All members of the Depressed Classes registered in the general electoral roll of a constituency will form an electoral college which will elect a panel of tour candidates belonging to the Depressed Classes for each of such reserved seats by the method of the single vote and four persons getting the highest number of votes in such primary elections shall be the candidates for election by the general electorate.
3. The representation of the Depressed Classes in the Central Legislature shall likewise be on the principle of joint electorates and reserved seats by the method of primary election in the manner provided for in clause above for their representation in the provincial legislatures.
4. In the Central Legislature 18 per cent of the seats allotted to the general electorate for British India in the said legislature shall he reserved for the Depressed Classes.
5. The system of primary election to a panel of candidates for election to the Central and Provincial Legislatures as i herein-before mentioned shall come to an end after the first ten years, unless terminated sooner by mutual agreement under the provision of clause 6 below.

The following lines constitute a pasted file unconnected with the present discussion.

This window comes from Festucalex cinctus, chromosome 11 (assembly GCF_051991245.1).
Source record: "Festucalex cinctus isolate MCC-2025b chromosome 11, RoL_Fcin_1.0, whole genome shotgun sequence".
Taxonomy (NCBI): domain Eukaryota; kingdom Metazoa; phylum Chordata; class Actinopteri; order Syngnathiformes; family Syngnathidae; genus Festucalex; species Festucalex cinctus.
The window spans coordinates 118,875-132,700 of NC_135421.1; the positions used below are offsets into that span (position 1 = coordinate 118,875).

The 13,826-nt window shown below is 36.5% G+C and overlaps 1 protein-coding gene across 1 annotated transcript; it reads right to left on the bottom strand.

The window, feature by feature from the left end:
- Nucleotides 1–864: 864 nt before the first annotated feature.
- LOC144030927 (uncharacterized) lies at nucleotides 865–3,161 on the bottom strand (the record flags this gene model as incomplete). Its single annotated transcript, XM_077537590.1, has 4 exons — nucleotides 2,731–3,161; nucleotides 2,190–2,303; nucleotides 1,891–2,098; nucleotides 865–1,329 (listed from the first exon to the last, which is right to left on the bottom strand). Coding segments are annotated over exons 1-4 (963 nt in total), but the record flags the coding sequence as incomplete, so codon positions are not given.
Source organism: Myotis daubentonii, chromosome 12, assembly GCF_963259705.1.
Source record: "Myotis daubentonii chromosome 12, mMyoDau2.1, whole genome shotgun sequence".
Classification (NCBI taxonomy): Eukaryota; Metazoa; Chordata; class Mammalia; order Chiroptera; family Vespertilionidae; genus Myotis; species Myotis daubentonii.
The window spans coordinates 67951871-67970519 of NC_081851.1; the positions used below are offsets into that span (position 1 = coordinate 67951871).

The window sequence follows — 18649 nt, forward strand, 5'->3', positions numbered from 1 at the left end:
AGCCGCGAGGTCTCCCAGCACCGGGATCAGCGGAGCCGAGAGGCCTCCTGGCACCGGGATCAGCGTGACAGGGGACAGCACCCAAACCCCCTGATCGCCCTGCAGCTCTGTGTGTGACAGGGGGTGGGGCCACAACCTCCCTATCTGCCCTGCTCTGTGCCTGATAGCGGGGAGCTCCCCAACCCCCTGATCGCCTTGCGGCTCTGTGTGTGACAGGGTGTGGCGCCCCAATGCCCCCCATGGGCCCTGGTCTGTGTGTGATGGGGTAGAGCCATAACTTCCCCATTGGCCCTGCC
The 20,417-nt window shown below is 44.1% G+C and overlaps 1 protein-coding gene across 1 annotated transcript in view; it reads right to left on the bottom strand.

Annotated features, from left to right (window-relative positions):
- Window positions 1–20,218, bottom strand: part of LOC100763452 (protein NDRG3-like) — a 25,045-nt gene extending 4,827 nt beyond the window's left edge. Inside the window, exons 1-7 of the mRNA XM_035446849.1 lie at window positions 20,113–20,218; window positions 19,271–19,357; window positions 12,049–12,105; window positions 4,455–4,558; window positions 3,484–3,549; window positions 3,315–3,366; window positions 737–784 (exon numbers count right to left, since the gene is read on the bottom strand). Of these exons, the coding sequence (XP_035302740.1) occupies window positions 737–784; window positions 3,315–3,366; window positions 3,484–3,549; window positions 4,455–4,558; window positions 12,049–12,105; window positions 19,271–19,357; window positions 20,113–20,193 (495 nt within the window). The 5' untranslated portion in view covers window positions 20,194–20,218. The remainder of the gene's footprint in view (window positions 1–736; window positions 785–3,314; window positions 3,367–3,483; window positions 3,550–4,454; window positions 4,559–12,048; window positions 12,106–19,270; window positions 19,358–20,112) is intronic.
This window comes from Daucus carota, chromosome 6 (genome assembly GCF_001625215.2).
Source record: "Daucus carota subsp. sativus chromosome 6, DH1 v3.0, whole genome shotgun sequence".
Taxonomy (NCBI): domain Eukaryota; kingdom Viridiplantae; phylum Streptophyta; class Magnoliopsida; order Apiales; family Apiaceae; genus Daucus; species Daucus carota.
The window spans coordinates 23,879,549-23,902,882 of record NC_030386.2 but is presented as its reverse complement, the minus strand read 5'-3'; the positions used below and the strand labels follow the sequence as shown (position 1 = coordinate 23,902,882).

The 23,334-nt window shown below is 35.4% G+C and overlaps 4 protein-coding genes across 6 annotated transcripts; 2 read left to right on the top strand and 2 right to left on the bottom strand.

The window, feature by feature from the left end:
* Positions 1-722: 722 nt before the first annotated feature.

6. The system of representation of Depressed Classes by reserved seats in the Provincial and Central Legislatures as provided for in clauses (1) and (4) shall continue until determined otherwise by mutual agreement between the communities concerned in this settlement.
7. The Franchise for the Central and Provincial Legislatures of the Depressed Classes shall be as indicated, in the Lothian Committee Report.
8. There shall be no disabilities attached to any one on the ground of his being a member of the Depressed Classes in regard to any election to local bodies or appointment to the public services. Every endeavour shall be made to secure a fair representation of the Depressed Classes in these respects, subject to such educational qualifications as may be laid down for appointment to the Public Services.
(Adult franchise but reservation has been provided for Dalits on population basis, till 1960),
9. In every province out of the educational grant an adequate sum shall be ear-marked for providing educational facilities to the members of Depressed Classes,